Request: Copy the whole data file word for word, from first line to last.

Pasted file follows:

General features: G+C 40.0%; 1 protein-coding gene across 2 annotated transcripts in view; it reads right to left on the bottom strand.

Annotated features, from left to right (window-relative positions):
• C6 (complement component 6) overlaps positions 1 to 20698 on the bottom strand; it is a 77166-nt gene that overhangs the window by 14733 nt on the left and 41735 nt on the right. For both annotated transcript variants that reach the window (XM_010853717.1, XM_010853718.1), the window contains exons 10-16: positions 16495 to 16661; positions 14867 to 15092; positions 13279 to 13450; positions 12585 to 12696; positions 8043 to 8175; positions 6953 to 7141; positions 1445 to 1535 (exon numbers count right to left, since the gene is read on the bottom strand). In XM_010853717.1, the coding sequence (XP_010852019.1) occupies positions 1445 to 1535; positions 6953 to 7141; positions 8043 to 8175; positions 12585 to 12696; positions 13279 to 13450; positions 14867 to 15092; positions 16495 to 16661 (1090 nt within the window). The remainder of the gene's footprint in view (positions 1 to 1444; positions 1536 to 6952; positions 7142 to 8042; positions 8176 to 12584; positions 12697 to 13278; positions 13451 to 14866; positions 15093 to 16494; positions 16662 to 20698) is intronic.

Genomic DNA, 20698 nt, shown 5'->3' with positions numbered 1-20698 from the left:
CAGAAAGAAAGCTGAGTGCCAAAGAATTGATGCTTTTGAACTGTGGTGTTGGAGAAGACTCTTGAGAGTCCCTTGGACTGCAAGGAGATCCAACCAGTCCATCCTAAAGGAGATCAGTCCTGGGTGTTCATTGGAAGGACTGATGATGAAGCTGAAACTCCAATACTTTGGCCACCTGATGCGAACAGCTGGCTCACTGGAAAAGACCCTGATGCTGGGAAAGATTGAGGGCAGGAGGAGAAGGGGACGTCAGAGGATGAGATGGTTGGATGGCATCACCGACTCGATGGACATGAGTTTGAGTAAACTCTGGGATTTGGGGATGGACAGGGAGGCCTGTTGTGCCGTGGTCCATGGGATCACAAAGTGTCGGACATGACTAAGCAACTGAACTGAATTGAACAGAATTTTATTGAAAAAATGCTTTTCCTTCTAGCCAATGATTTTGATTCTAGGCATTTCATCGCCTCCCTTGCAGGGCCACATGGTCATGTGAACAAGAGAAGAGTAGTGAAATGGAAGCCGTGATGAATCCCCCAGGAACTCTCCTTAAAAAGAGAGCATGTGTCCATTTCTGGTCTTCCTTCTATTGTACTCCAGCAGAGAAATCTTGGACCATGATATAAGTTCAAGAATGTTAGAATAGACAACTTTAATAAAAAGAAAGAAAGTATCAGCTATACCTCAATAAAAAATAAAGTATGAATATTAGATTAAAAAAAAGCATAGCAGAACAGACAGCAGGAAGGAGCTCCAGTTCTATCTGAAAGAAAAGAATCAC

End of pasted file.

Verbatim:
General features: G+C 40.0%; 1 protein-coding gene across 2 annotated transcripts in view; it reads right to left on the bottom strand.

Annotated features, from left to right (window-relative positions):
• C6 (complement component 6) overlaps positions 1 to 20698 on the bottom strand; it is a 77166-nt gene that overhangs the window by 14733 nt on the left and 41735 nt on the right. For both annotated transcript variants that reach the window (XM_010853717.1, XM_010853718.1), the window contains exons 10-16: positions 16495 to 16661; positions 14867 to 15092; positions 13279 to 13450; positions 12585 to 12696; positions 8043 to 8175; positions 6953 to 7141; positions 1445 to 1535 (exon numbers count right to left, since the gene is read on the bottom strand). In XM_010853717.1, the coding sequence (XP_010852019.1) occupies positions 1445 to 1535; positions 6953 to 7141; positions 8043 to 8175; positions 12585 to 12696; positions 13279 to 13450; positions 14867 to 15092; positions 16495 to 16661 (1090 nt within the window). The remainder of the gene's footprint in view (positions 1 to 1444; positions 1536 to 6952; positions 7142 to 8042; positions 8176 to 12584; positions 12697 to 13278; positions 13451 to 14866; positions 15093 to 16494; positions 16662 to 20698) is intronic.

Genomic DNA, 20698 nt, shown 5'->3' with positions numbered 1-20698 from the left:
CAGAAAGAAAGCTGAGTGCCAAAGAATTGATGCTTTTGAACTGTGGTGTTGGAGAAGACTCTTGAGAGTCCCTTGGACTGCAAGGAGATCCAACCAGTCCATCCTAAAGGAGATCAGTCCTGGGTGTTCATTGGAAGGACTGATGATGAAGCTGAAACTCCAATACTTTGGCCACCTGATGCGAACAGCTGGCTCACTGGAAAAGACCCTGATGCTGGGAAAGATTGAGGGCAGGAGGAGAAGGGGACGTCAGAGGATGAGATGGTTGGATGGCATCACCGACTCGATGGACATGAGTTTGAGTAAACTCTGGGATTTGGGGATGGACAGGGAGGCCTGTTGTGCCGTGGTCCATGGGATCACAAAGTGTCGGACATGACTAAGCAACTGAACTGAATTGAACAGAATTTTATTGAAAAAATGCTTTTCCTTCTAGCCAATGATTTTGATTCTAGGCATTTCATCGCCTCCCTTGCAGGGCCACATGGTCATGTGAACAAGAGAAGAGTAGTGAAATGGAAGCCGTGATGAATCCCCCAGGAACTCTCCTTAAAAAGAGAGCATGTGTCCATTTCTGGTCTTCCTTCTATTGTACTCCAGCAGAGAAATCTTGGACCATGATATAAGTTCAAGAATGTTAGAATAGACAACTTTAATAAAAAGAAAGAAAGTATCAGCTATACCTCAATAAAAAATAAAGTATGAATATTAGATTAAAAAAAAGCATAGCAGAACAGACAGCAGGAAGGAGCTCCAGTTCTATCTGAAAGAAAAGAATCAC